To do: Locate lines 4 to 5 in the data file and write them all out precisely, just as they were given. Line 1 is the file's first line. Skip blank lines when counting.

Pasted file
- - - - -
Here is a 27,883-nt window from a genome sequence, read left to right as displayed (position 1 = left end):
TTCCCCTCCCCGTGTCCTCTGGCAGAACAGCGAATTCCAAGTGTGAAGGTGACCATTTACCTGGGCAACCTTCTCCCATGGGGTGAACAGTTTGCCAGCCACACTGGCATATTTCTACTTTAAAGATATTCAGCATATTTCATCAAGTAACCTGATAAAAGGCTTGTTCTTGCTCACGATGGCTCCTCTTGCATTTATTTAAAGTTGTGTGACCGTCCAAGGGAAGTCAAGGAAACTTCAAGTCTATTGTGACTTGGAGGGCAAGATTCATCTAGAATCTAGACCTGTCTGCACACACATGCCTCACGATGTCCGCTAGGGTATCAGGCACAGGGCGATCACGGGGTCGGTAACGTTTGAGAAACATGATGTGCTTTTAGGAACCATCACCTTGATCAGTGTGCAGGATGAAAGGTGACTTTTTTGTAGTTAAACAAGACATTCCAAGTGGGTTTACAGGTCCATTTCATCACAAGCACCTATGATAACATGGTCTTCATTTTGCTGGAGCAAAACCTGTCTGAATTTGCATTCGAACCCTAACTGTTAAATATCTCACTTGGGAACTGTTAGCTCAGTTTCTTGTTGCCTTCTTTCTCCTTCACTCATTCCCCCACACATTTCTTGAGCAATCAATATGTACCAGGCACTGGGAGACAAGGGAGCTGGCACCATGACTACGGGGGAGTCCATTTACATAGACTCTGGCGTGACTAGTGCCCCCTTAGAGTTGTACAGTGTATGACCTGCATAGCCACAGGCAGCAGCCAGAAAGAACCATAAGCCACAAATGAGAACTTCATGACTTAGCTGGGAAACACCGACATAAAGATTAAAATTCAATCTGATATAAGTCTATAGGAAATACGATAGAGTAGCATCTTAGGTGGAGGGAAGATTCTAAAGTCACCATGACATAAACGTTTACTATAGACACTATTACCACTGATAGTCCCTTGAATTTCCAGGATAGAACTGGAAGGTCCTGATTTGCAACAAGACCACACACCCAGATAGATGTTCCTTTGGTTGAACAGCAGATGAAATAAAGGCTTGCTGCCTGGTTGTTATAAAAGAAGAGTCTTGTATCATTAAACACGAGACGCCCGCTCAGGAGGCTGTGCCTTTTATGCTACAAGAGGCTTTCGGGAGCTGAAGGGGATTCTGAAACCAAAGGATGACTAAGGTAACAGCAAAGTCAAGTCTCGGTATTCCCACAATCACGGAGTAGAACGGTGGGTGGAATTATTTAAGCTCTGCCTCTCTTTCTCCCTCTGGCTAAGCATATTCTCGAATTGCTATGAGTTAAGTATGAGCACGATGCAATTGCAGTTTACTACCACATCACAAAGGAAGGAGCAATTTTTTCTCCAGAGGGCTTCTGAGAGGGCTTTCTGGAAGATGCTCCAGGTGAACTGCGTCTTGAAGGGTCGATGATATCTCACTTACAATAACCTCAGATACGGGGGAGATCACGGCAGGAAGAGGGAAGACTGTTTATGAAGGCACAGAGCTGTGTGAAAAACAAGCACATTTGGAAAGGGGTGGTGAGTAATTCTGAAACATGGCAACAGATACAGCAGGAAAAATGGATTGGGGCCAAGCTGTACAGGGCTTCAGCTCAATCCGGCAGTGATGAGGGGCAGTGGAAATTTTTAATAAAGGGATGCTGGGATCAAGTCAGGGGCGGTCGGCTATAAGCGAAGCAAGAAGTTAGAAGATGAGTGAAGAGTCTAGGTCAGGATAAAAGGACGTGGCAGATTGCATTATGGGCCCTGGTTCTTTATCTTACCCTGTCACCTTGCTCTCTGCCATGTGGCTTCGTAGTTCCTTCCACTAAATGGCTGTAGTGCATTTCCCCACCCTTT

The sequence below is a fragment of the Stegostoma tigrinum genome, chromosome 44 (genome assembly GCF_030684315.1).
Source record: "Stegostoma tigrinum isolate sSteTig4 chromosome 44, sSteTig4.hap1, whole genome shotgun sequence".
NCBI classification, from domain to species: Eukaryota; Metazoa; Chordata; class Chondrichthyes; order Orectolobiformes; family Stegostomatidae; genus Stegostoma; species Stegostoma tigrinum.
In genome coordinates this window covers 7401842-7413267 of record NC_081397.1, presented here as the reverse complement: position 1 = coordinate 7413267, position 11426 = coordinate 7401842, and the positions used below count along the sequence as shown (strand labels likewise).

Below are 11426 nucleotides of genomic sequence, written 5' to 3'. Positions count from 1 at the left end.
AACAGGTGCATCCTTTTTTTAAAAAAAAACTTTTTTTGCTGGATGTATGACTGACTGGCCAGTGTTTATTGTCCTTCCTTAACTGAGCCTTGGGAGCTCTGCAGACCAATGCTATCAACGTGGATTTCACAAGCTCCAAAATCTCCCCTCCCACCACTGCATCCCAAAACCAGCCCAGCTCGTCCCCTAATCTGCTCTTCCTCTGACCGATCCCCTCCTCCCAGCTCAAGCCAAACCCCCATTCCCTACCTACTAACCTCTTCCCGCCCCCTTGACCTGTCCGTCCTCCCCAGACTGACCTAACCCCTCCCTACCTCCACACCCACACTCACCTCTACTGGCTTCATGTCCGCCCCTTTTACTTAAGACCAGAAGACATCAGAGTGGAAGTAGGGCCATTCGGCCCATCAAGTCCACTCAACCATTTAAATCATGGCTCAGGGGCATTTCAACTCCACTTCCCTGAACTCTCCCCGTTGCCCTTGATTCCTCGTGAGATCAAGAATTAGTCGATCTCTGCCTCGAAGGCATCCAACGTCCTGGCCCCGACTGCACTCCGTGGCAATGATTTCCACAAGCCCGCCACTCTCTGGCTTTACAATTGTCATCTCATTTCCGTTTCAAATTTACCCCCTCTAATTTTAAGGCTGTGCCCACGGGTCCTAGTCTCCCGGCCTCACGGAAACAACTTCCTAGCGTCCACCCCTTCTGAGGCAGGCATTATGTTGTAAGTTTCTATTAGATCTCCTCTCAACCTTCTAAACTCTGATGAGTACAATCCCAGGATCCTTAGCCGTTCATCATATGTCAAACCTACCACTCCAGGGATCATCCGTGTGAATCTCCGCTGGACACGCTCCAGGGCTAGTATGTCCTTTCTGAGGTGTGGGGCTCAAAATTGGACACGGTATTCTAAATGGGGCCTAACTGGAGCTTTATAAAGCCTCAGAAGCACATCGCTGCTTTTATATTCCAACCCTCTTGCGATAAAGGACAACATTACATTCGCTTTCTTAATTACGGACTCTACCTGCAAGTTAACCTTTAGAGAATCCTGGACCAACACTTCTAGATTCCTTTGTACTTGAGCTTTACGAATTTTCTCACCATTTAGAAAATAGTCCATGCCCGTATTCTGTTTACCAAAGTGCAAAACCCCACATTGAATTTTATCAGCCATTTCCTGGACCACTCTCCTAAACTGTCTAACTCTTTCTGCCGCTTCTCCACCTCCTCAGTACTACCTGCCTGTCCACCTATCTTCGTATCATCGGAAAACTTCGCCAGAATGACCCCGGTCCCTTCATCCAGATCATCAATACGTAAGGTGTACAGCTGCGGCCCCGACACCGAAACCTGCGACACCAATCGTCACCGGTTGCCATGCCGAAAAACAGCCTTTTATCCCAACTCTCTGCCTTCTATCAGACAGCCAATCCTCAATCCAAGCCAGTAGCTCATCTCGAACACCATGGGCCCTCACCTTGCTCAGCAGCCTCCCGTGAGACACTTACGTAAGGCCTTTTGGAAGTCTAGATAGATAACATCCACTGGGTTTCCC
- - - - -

Source record: "Stegostoma tigrinum isolate sSteTig4 chromosome 44, sSteTig4.hap1, whole genome shotgun sequence".
NCBI classification, from domain to species: Eukaryota; Metazoa; Chordata; class Chondrichthyes; order Orectolobiformes; family Stegostomatidae; genus Stegostoma; species Stegostoma tigrinum.